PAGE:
Tales of the Reincarnated Lord - Chapter 530
“A man buys a slave not to sit in the closet for the rest of his life, but to work for him and earn him money. Why, then, do men hide their money in their chests? Should money not, like the slave, work for its owner?”
Lorist got a message from Silowas on the 21st of the 9th. Charade and Duke Fustat had come to an agreement. House Fustat would pay a million gold Fordes for the duke and his legion. House Norton would send them back with Northsea.
Each soldier’s ransom was ten gold. Five hundred thousand in all. Fustat, the gold, and the silver knights combined were a million. Charade didn’t hold back at all. Windsor Prinna didn’t get much of a discount.
Duke Fustat made a tempting proposal when he was released. The legion was stripped of its weapons and armor when it surrendered. He wanted to buy equipment from Lorist before he returned home. Charade was all too happy to oblige the duke — this was no small deal, at least 60 gold per soldier, three million in all. Unfortunately, Charade did not have the authority to sell equipment to technical enemies, so they had to talk to Lorist himself.
Charade also passed along news he got from Sylvia and the rest. They were heading to Silowas. They would all leave for Morante in a couple of days.
Why is Sylvia coming to Morante? Don’t tell me she heard about Wenna and wants to keep an eye on me. No, surely not… Didn’t Charade tell her I refused to see the woman? I haven’t done anything to give her a reason to come…
Whatever. Those women are a force of nature. I’ll worry about them when they arrive, no point in losing sleep before then.
If only she wasn’t that young and Lorist wasn’t always out on campaign. She missed him very much and worried incessantly. Perhaps he should treat this as a vacation and spend some time with them and show them around the city which was his hometown for over a decade.
Spiel requested an audience two days later. He had been given charge of the prison camp near the docks and had been trying his best to empty the inhabitants’ wallets. This had been settled since Charade and Kaet made their agreement two months earlier. The second last group of 10 thousand were now being moved to Mauvlin, completely broke. In total, Spiel had brought in seven million gold, mostly in jewelry and other valuables.
He had come to complain because the last ten thousand refused to part with their money. They’d been living off the free food and weren’t doing anything to spend their money. Lorist gave up, he couldn’t get the people to let go of their money, and his patience was running thin with Kaet, who kept sending him letters of protest almost daily, so he ordered Spiel to just let them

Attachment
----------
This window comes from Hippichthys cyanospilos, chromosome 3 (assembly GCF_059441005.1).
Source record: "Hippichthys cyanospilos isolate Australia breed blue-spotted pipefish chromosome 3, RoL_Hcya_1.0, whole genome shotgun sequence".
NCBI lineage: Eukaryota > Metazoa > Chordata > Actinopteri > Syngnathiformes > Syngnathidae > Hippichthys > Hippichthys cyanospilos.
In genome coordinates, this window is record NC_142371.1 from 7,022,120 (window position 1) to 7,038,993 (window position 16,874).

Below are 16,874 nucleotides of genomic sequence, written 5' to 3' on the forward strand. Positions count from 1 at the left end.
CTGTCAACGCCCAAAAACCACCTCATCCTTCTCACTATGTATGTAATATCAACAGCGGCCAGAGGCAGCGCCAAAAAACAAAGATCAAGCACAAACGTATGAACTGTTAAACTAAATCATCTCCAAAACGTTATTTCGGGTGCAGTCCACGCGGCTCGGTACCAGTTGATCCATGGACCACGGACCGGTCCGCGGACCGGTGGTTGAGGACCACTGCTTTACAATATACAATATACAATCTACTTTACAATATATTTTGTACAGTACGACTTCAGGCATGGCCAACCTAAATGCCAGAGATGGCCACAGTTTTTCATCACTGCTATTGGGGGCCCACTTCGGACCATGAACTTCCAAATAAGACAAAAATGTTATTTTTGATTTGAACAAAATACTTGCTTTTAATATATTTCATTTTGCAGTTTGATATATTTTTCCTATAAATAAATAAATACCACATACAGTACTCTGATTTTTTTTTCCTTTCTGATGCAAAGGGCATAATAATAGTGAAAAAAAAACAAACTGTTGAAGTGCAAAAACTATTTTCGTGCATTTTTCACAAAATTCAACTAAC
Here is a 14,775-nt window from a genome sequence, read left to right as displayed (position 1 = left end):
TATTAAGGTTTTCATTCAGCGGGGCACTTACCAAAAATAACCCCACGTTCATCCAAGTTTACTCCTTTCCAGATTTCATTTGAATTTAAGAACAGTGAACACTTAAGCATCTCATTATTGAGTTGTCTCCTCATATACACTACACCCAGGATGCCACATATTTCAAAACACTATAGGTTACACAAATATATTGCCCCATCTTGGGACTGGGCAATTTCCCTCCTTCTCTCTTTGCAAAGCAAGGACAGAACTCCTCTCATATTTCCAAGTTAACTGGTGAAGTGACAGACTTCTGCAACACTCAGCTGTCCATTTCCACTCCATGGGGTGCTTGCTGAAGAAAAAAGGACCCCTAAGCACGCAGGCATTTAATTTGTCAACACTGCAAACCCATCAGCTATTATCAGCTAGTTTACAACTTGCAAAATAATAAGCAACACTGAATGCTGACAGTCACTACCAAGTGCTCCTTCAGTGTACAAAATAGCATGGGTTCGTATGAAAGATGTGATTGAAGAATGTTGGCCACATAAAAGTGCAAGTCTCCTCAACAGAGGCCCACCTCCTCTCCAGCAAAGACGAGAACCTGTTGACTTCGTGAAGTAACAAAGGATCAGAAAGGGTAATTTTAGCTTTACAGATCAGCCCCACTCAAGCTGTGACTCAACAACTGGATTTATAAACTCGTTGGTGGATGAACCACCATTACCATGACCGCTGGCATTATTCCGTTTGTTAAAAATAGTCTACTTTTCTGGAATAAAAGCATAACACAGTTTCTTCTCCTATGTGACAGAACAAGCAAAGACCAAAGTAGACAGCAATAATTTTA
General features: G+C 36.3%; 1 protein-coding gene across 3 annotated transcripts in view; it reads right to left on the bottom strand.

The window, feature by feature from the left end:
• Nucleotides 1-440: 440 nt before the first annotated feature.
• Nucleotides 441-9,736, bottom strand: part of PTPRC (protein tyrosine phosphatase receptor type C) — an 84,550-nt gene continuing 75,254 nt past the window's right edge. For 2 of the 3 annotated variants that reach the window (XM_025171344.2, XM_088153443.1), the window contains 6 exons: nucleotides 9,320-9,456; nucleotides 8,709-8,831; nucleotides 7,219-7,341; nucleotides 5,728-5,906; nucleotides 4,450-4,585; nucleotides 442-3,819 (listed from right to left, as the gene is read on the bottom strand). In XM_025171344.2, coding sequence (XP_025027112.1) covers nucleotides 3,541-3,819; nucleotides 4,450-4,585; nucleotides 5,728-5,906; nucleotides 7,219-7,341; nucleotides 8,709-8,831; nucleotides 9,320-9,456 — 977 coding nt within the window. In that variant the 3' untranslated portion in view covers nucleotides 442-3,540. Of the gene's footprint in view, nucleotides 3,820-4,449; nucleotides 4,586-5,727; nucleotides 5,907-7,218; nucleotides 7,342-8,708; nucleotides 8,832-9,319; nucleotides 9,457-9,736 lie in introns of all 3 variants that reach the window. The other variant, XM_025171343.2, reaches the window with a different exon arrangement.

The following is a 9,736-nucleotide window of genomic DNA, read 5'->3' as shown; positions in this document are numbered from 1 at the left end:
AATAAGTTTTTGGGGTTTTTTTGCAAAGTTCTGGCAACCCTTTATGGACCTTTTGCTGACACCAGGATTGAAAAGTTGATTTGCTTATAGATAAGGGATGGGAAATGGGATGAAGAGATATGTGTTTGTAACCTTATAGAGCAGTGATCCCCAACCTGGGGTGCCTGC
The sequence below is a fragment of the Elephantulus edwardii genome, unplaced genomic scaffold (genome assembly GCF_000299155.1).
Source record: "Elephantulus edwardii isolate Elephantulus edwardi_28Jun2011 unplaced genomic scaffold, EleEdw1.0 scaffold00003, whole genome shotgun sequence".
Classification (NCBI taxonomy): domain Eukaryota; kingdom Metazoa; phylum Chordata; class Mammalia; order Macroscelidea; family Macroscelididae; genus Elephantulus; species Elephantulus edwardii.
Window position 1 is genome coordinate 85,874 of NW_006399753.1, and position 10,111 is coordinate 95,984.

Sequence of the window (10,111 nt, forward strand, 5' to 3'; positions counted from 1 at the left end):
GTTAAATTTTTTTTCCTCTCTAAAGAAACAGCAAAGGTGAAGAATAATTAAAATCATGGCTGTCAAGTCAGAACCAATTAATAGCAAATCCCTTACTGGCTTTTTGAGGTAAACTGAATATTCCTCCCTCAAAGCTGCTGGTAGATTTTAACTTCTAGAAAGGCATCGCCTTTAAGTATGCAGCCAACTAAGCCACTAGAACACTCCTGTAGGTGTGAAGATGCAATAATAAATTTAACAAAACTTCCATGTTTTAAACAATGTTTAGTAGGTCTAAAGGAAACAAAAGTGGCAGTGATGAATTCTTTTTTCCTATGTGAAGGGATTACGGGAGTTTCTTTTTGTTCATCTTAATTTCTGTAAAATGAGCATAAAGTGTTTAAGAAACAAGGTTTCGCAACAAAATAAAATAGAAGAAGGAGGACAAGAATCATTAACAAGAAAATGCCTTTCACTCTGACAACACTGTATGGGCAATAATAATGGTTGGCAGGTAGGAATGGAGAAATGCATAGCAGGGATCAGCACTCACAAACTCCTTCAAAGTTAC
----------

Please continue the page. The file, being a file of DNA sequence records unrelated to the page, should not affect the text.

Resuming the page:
“I need just one more month. I’ll get their money if I have just another month,” Spiel begged.
“Let them go. One more month would have been worth it for 20 thousand, but we’ll lose more than we’ll make for just 10 thousand people.”
The money wasn’t the only problem. Tarkel had done his best to put up their facade of struggle, but it was only a matter of time before their real situation leaked, and that became more likely with every passing day. For one, the Union had gotten sniff in the nose that something was off with the constant requests for more agents and had stopped sending them.
Morante was also starting to improve enough that a keen eye could see it even from outside the city walls. The factories were getting back up to speed and the merchants would soon come from the south to begin large scale trading again. Even if Lorist could keep up the facade until then, it would crumble the moment the merchant ships sailed into the harbor.
There was also the problem of Kaet noticing the livelier atmosphere and sending word back to the Union directly. He was being kept separate from the main population, but once things got really lively, he’d hear it. What city’s people laughed and cheered whilst in the midst of constant uprisings and bloody street fighting?
No, it was time to wrap things up and pull out.
“The new government’s made a request. They want to borrow ten million gold. Everything will be invested in the city and the surrounding areas, so I’ve agreed. I just need you to iron out the detail. Deal with it as soon as you’re done with the final arrangements for the camp,” commanded Lorist.